Because methanotrophic bacteria commonly occur at methane emission sites, it may not be surprising that the M. barleeanus living at this site are associated with methanotroph-like microbes. Association of methanotrophs and metazoans is common at seeps and vents, especially in the form of symbiosis48. Thus, while the association of M. barleeanus and the methanotrophs may be circumstantial, it is also plausible that the association may be a type of symbiosis. Symbiosis is a close association involving biological interaction between two or more species. Symbioses between foraminifera and microbes are not uncommon, especially among planktonic and reef foraminifera, which typically have photosynthetic symbionts49. Many benthic foraminifera also have symbionts, including non-photosynthetic types50. Some foraminiferal species have facultative symbioses, with variability of microbial-associate presence, where some foraminiferal populations have symbionts while other populations or individuals lack such associations, e.g., Buliminella tenuata50. Such associations could be considered a transitional symbiosis, between permanent symbiosis (i.e., mutualism or commensalism) and parasitism25,50. Until we have data from more populations, we consider the association between Lomvi M. barleeanus and these methanotroph-like microbes to be a type of putative symbiosis.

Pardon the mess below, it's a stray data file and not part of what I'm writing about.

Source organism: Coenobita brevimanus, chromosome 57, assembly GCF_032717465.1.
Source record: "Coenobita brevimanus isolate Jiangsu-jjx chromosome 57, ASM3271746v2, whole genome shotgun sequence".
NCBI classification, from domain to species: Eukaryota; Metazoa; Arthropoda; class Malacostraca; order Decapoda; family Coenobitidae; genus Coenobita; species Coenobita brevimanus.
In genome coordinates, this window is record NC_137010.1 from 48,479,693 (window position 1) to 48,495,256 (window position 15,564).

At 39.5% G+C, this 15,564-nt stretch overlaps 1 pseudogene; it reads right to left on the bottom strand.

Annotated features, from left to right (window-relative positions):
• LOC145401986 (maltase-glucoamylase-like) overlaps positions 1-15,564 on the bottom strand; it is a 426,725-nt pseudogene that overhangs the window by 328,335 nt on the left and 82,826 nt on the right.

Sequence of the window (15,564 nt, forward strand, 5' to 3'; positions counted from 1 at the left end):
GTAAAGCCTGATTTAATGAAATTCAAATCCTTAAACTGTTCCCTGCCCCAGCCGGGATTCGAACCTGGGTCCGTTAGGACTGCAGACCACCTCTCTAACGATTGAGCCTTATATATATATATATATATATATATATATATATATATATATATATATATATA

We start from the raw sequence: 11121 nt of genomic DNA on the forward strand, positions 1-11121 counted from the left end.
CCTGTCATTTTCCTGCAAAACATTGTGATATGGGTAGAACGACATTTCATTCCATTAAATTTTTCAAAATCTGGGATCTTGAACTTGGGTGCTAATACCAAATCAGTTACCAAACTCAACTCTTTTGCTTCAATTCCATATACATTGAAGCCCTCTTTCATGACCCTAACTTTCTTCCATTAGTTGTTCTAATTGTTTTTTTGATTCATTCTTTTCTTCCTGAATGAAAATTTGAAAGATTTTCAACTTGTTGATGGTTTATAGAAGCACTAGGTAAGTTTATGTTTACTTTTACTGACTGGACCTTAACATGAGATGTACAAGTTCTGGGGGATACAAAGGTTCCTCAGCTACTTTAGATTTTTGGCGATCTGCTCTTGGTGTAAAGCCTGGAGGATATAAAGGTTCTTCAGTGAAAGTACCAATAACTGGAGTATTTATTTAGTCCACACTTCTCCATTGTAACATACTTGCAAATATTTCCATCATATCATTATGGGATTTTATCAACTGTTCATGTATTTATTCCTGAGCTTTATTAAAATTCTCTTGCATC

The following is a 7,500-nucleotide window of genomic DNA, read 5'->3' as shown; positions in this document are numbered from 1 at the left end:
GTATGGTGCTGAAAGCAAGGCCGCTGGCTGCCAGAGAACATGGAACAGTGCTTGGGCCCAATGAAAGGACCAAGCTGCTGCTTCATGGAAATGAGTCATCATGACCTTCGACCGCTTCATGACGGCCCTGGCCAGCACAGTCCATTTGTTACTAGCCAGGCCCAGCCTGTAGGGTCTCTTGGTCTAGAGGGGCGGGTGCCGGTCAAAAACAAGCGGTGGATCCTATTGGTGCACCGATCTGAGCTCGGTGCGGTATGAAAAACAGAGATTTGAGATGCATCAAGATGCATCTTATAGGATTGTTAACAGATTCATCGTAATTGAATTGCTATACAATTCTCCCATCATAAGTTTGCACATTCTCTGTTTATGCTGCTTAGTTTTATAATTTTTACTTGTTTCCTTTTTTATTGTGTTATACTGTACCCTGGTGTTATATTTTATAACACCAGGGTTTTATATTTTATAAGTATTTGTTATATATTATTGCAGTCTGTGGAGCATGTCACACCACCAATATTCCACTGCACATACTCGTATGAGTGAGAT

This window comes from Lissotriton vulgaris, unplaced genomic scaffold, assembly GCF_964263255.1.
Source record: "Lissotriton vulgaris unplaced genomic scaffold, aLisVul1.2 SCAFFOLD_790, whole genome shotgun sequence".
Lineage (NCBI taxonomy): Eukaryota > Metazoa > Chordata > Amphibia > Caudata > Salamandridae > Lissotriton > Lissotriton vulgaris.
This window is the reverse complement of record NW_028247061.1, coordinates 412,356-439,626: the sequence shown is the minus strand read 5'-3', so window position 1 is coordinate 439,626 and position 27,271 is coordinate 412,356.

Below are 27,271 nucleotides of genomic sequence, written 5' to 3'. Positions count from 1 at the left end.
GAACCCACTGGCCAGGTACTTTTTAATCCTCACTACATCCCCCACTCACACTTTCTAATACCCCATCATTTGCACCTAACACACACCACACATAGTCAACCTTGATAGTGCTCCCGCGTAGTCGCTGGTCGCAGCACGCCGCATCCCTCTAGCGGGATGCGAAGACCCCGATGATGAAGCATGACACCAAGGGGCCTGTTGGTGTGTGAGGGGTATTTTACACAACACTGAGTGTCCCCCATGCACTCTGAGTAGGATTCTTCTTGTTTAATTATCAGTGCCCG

While it is possible that Melonis barleeanus harbour endosymbiotic methanotrophs, to date, evidence for this has not been observed. Examination of conspecifics from additional gas hydrate emission sites will help resolve this conundrum regarding M. barleeanus specifically, benthic foraminiferal symbioses in general, as well as seep-associated foraminiferal carbonate δ13C disequilibrium, if foraminifera precipitate calcite while living in such habitats. While some studies51,52 conclude foraminifera do not grow during active seepage, others show evidence of foraminiferal growth in seeps (via isotopic signatures25).
In conclusion, this is the first documented association of a foraminifer and putative methanotrophic bacteria. Given that Melonis barleeanus is used for paleoceanographic reconstructions, knowledge of their association with methane-oxidizing bacteria is imperative to enable accurate environmental assessments. Further dedicated studies will determine if the methanotrophs impact M. barleeanus carbonate isotope values.